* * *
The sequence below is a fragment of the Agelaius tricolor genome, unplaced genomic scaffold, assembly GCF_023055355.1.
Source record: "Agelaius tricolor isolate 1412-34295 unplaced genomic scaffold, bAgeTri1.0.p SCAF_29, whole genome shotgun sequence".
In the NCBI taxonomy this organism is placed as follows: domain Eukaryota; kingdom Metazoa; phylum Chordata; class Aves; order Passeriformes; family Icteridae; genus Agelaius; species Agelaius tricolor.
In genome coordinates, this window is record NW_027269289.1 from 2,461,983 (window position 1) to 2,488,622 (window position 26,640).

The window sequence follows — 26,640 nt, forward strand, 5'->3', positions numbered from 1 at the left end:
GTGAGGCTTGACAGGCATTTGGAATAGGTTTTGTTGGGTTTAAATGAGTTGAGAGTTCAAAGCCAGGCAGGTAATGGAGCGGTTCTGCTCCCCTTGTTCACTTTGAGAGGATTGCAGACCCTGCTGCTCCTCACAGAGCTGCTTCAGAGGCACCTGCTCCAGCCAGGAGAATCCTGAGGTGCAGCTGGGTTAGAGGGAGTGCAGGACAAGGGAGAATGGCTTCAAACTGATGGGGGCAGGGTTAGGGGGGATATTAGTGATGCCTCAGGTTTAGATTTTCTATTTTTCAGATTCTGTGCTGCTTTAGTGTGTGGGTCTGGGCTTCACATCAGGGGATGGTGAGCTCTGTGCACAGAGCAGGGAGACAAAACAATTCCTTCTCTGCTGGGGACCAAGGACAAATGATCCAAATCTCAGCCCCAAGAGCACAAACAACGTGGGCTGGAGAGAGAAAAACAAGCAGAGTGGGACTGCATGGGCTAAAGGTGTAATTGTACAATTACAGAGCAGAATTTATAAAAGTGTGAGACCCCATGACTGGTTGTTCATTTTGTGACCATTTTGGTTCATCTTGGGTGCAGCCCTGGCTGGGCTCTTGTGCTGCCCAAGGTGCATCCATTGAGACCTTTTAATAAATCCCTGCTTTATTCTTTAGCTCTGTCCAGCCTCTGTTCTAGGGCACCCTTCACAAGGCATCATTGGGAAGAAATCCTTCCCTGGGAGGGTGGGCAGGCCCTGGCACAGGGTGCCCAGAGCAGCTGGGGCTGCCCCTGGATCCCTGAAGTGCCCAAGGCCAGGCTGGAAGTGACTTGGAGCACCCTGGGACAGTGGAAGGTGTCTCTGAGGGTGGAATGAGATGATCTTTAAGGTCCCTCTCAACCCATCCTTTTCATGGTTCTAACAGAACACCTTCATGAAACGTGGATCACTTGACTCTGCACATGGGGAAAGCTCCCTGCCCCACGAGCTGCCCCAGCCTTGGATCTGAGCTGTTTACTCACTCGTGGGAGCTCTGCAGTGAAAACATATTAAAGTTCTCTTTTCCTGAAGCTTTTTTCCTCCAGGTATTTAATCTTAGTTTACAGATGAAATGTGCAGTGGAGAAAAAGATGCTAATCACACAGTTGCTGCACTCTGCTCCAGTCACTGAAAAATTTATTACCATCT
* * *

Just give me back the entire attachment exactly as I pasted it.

The sequence below is a fragment of the Agelaius tricolor genome, unplaced genomic scaffold, assembly GCF_023055355.1.
Source record: "Agelaius tricolor isolate 1412-34295 unplaced genomic scaffold, bAgeTri1.0.p SCAF_29, whole genome shotgun sequence".
In the NCBI taxonomy this organism is placed as follows: domain Eukaryota; kingdom Metazoa; phylum Chordata; class Aves; order Passeriformes; family Icteridae; genus Agelaius; species Agelaius tricolor.
In genome coordinates, this window is record NW_027269289.1 from 2,461,983 (window position 1) to 2,488,622 (window position 26,640).

The window sequence follows — 26,640 nt, forward strand, 5'->3', positions numbered from 1 at the left end:
GTGAGGCTTGACAGGCATTTGGAATAGGTTTTGTTGGGTTTAAATGAGTTGAGAGTTCAAAGCCAGGCAGGTAATGGAGCGGTTCTGCTCCCCTTGTTCACTTTGAGAGGATTGCAGACCCTGCTGCTCCTCACAGAGCTGCTTCAGAGGCACCTGCTCCAGCCAGGAGAATCCTGAGGTGCAGCTGGGTTAGAGGGAGTGCAGGACAAGGGAGAATGGCTTCAAACTGATGGGGGCAGGGTTAGGGGGGATATTAGTGATGCCTCAGGTTTAGATTTTCTATTTTTCAGATTCTGTGCTGCTTTAGTGTGTGGGTCTGGGCTTCACATCAGGGGATGGTGAGCTCTGTGCACAGAGCAGGGAGACAAAACAATTCCTTCTCTGCTGGGGACCAAGGACAAATGATCCAAATCTCAGCCCCAAGAGCACAAACAACGTGGGCTGGAGAGAGAAAAACAAGCAGAGTGGGACTGCATGGGCTAAAGGTGTAATTGTACAATTACAGAGCAGAATTTATAAAAGTGTGAGACCCCATGACTGGTTGTTCATTTTGTGACCATTTTGGTTCATCTTGGGTGCAGCCCTGGCTGGGCTCTTGTGCTGCCCAAGGTGCATCCATTGAGACCTTTTAATAAATCCCTGCTTTATTCTTTAGCTCTGTCCAGCCTCTGTTCTAGGGCACCCTTCACAAGGCATCATTGGGAAGAAATCCTTCCCTGGGAGGGTGGGCAGGCCCTGGCACAGGGTGCCCAGAGCAGCTGGGGCTGCCCCTGGATCCCTGAAGTGCCCAAGGCCAGGCTGGAAGTGACTTGGAGCACCCTGGGACAGTGGAAGGTGTCTCTGAGGGTGGAATGAGATGATCTTTAAGGTCCCTCTCAACCCATCCTTTTCATGGTTCTAACAGAACACCTTCATGAAACGTGGATCACTTGACTCTGCACATGGGGAAAGCTCCCTGCCCCACGAGCTGCCCCAGCCTTGGATCTGAGCTGTTTACTCACTCGTGGGAGCTCTGCAGTGAAAACATATTAAAGTTCTCTTTTCCTGAAGCTTTTTTCCTCCAGGTATTTAATCTTAGTTTACAGATGAAATGTGCAGTGGAGAAAAAGATGCTAATCACACAGTTGCTGCACTCTGCTCCAGTCACTGAAAAATTTATTACCATCT